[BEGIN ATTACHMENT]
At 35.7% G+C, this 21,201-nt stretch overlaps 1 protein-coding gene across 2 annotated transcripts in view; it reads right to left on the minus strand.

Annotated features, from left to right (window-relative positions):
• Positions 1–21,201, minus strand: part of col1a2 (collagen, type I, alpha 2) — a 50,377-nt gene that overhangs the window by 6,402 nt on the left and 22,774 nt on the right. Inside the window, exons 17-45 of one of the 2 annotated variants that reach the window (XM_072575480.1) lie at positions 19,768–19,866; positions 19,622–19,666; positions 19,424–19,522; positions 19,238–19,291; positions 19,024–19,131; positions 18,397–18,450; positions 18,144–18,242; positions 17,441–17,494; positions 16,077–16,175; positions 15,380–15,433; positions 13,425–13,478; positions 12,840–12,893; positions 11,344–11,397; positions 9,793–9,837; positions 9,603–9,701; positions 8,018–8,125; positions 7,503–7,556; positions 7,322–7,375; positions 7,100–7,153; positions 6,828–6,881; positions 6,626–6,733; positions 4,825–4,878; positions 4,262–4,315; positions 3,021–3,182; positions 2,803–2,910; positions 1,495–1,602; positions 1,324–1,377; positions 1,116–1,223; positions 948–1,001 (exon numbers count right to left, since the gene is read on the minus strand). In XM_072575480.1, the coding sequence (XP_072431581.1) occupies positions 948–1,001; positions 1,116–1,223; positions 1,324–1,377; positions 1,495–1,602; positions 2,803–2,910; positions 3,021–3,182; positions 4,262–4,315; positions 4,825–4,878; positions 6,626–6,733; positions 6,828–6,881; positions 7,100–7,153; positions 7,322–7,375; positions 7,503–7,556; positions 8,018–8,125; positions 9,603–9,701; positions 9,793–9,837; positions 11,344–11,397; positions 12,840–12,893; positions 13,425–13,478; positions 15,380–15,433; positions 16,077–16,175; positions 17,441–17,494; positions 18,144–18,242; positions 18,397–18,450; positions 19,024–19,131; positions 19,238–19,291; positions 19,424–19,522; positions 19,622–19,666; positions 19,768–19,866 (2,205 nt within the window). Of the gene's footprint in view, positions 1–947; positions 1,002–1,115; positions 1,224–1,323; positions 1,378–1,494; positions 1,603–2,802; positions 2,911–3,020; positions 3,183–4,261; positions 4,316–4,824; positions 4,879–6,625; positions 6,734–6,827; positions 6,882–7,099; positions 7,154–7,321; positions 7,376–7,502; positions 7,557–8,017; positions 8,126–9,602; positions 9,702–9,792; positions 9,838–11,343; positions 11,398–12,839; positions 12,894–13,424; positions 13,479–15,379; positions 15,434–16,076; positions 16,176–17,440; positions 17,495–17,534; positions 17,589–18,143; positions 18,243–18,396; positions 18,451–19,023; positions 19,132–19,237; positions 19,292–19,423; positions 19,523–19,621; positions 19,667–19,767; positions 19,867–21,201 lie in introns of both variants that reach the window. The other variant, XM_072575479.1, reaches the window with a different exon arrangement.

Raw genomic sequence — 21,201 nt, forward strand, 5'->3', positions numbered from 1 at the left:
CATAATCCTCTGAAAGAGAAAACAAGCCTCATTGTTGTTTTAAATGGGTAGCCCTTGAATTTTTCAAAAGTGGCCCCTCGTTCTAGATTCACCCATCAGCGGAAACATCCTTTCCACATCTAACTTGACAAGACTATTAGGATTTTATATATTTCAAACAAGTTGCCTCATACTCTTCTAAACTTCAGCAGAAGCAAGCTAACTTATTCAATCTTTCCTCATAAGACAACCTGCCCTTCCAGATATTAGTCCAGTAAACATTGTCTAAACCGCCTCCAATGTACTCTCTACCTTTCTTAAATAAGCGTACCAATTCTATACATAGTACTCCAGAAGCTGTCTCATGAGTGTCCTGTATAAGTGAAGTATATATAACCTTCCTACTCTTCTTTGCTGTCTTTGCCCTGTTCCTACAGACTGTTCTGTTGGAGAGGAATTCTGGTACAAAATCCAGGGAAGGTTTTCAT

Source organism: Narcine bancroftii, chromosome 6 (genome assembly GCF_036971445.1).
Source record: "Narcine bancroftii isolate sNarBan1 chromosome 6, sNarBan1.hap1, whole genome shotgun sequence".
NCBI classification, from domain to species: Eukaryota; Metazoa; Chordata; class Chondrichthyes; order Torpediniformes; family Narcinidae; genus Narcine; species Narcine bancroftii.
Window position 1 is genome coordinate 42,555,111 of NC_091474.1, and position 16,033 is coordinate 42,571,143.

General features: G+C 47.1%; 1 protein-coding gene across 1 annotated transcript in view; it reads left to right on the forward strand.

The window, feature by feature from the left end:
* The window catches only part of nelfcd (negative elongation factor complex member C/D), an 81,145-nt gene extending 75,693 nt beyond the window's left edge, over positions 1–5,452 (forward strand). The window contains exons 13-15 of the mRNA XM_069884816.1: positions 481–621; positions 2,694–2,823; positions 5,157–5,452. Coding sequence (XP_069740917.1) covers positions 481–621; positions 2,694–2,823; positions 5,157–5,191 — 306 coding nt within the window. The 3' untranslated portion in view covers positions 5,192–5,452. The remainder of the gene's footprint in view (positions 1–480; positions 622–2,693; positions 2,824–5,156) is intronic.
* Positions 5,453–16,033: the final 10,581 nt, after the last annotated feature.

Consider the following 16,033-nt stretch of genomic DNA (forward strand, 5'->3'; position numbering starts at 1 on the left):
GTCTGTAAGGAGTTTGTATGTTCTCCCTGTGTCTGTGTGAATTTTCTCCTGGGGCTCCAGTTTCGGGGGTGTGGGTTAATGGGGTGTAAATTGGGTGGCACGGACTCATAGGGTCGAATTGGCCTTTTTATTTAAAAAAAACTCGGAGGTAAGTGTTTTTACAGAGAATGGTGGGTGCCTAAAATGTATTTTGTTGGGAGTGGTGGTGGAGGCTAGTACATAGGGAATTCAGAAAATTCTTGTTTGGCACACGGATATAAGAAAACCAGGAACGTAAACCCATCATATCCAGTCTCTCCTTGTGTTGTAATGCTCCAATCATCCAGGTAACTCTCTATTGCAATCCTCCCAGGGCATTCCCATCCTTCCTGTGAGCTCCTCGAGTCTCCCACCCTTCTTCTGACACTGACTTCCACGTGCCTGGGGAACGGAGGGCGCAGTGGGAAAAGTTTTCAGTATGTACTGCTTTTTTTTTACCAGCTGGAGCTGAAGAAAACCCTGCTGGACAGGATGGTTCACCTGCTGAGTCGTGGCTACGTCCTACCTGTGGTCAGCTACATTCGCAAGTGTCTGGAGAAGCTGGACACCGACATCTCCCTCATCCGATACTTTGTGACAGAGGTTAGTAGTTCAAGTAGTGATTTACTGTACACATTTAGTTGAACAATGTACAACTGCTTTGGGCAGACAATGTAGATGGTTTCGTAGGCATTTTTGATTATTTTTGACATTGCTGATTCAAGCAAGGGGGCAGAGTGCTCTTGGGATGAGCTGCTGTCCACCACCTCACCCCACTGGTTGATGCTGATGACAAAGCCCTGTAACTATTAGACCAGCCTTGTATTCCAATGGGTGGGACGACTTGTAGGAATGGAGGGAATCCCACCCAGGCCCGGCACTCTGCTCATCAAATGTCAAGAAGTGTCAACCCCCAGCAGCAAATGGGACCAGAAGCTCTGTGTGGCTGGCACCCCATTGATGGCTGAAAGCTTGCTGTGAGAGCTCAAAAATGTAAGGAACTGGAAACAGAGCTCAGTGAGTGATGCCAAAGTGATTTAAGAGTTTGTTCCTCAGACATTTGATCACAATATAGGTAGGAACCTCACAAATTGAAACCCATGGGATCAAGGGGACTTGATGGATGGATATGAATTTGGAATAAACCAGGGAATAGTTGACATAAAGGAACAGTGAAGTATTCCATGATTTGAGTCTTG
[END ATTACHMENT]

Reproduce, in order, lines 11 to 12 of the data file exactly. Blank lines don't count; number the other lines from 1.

The window, feature by feature from the left end:
* The window catches only part of nelfcd (negative elongation factor complex member C/D), an 81,145-nt gene extending 75,693 nt beyond the window's left edge, over positions 1–5,452 (forward strand). The window contains exons 13-15 of the mRNA XM_069884816.1: positions 481–621; positions 2,694–2,823; positions 5,157–5,452. Coding sequence (XP_069740917.1) covers positions 481–621; positions 2,694–2,823; positions 5,157–5,191 — 306 coding nt within the window. The 3' untranslated portion in view covers positions 5,192–5,452. The remainder of the gene's footprint in view (positions 1–480; positions 622–2,693; positions 2,824–5,156) is intronic.